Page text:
Autumn at Old Stone Fort State Park {Tennessee}

Fall seemed to take forever to get here to Tennessee! Family back in Utah kept posting their beautiful pictures of the colored leaves in the mountains and it was making me so jealous. The days have been warm and the leaves have stayed put in the green colors. But now, it is my turn to make them jealous with pictures of fall in the rolling hills of Tennessee while they are getting snow. Finally, the colors have appeared and the days started getting cooler. And there is no better way to celebrate the late arrival of my favorite season then by spending time at a state park happily bundled up and taking an exuberant amount of pictures.

And so off we went to Old Stone Fort State Park. This park is actually considered a state archeology park because of the great amount of research that has been done here on the people that lived here over 1,000 year ago. This area has a naturally created border of raised mounds that surround the middle valley area. This hillside enclosure is believed to be a site used for ceremonial purposes by the native peoples living here. Archeologists have found the remains of houses, jewelry, and personal articles nearby what they believe to be the site of these ceremonies.

the main area of the enclousure

This area proved to be an ideal location as it was right by a river and provided ample resources in game hunting and rich agriculture. Later on with the arrival of the first settlers to the area they too would recognize the ideal location of this hillside and build a fort and a grain mill there next to the river. Today visitors can walk up and stand on the base of the old fort as they look out towards the river. This old fort is at the opening of the park and is home to the visitor center that has been built next to the bottom of it.

the ground floor of the old fort

From the visitor center we walked down the trail following the river. The trail follows the mounds of the enclosure and makes a great loop around the park with some smaller trails that cross through the middle. We came across the dam that installed in the early 1900s that was used to regulate how much water went down this river and divide it to the smaller rivers around.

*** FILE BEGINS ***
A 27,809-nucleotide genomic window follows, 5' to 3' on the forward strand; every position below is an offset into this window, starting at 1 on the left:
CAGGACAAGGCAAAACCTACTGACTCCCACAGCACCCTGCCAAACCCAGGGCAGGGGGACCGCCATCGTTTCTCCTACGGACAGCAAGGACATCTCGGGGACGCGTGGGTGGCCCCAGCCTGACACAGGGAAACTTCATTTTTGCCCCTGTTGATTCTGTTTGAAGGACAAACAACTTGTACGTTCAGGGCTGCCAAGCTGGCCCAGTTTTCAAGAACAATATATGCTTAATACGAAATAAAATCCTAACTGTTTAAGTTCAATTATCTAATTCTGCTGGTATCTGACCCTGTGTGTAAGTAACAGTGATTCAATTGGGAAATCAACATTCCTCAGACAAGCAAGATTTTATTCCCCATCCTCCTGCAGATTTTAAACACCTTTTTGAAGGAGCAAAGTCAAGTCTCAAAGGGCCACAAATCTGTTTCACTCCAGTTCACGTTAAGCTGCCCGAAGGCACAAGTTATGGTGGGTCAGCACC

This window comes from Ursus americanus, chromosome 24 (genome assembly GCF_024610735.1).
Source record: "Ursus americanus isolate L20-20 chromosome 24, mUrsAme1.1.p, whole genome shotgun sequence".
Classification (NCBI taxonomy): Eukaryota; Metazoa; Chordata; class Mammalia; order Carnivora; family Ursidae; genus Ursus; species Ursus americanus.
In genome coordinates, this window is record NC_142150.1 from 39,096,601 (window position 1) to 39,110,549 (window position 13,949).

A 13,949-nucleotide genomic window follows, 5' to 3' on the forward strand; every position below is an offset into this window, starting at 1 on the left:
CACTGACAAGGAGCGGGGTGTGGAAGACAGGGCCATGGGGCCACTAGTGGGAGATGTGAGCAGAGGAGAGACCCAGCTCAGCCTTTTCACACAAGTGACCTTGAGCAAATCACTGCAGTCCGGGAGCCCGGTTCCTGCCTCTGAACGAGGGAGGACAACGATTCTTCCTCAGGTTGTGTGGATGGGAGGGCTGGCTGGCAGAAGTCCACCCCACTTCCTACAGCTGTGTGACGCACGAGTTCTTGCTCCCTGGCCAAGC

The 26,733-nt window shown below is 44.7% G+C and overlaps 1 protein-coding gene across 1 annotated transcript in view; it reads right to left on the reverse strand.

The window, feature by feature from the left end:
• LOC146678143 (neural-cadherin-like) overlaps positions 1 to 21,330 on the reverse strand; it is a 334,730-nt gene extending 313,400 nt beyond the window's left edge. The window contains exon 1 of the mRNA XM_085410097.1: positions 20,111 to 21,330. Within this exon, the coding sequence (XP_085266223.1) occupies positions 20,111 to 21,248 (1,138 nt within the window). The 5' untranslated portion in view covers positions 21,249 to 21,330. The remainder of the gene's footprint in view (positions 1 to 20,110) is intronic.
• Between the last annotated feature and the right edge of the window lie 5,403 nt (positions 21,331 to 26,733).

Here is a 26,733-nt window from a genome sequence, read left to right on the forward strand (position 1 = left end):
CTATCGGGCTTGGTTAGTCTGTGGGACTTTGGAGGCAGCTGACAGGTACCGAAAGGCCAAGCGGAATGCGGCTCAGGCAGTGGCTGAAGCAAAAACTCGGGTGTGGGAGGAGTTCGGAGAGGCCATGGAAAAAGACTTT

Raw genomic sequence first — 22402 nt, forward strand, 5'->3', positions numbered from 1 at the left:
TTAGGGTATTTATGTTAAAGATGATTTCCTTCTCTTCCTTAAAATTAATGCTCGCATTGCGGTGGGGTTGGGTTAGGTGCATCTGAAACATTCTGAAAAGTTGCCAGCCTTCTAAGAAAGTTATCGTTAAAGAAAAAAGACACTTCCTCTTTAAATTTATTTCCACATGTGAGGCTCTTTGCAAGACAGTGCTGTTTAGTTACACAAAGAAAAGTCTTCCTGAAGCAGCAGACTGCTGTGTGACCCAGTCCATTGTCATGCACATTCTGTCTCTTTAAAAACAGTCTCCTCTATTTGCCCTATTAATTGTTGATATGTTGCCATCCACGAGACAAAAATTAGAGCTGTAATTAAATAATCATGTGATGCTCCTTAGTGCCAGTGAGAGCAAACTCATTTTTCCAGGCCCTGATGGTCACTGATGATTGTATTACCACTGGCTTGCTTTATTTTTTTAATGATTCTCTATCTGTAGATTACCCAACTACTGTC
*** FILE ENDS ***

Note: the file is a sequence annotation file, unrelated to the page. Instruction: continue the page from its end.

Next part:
We followed the trail until we came to the remains of what use to be the grain mill (though without the help of the sign you would never know that is what it was) with younger trees growing up in the middle of it. The crumbling rocks of the mill and the bright colors of the leaves gave the whole place a very poetic loveliness that was perfect for this cool fall day.

Further down the trail we stopped to go out onto the rocks in the river and put our hands down in the cold water. The hills of trees and the rocky waters really seem to be the best of the natural beauty of this state.

With that we ended up back at the old remains of the fort where we gave one last look out over the river. This state park is the closest to our house, and yet it was the first time we had visited it. But I think it safe to say that it may become our new favorite place to take a walk.

view from the old fort

If you have enjoyed reading on Old Stone Fort State Park, you may want to check out these other Tennessee parks in their fall finery:

Fall Creek Falls State Park

Cedars of Lebanon State Park

Thanks for coming along as we continue to check out all the state parks in Tennessee. Of the 54 state parks, we’ve now seen 26 of them in the year and a half that we have lived here. Now onto seeing the rest of them!

8 responses to “Autumn at Old Stone Fort State Park {Tennessee}”

    • Thanks Leighton I really appreciate that 🙂 It is a lesser known park I think because they dont have the cabins and water activities that most the other parks do so we had the place to ourselves.

  1. Always good when the autumn colours arrive – it’s been slow coming in the south of England too this year. Only now are the leaves truly turning, and it’s mid November. It’s been a bit too mild for the time of year, the seasons almost seem to be rolling into one these days.

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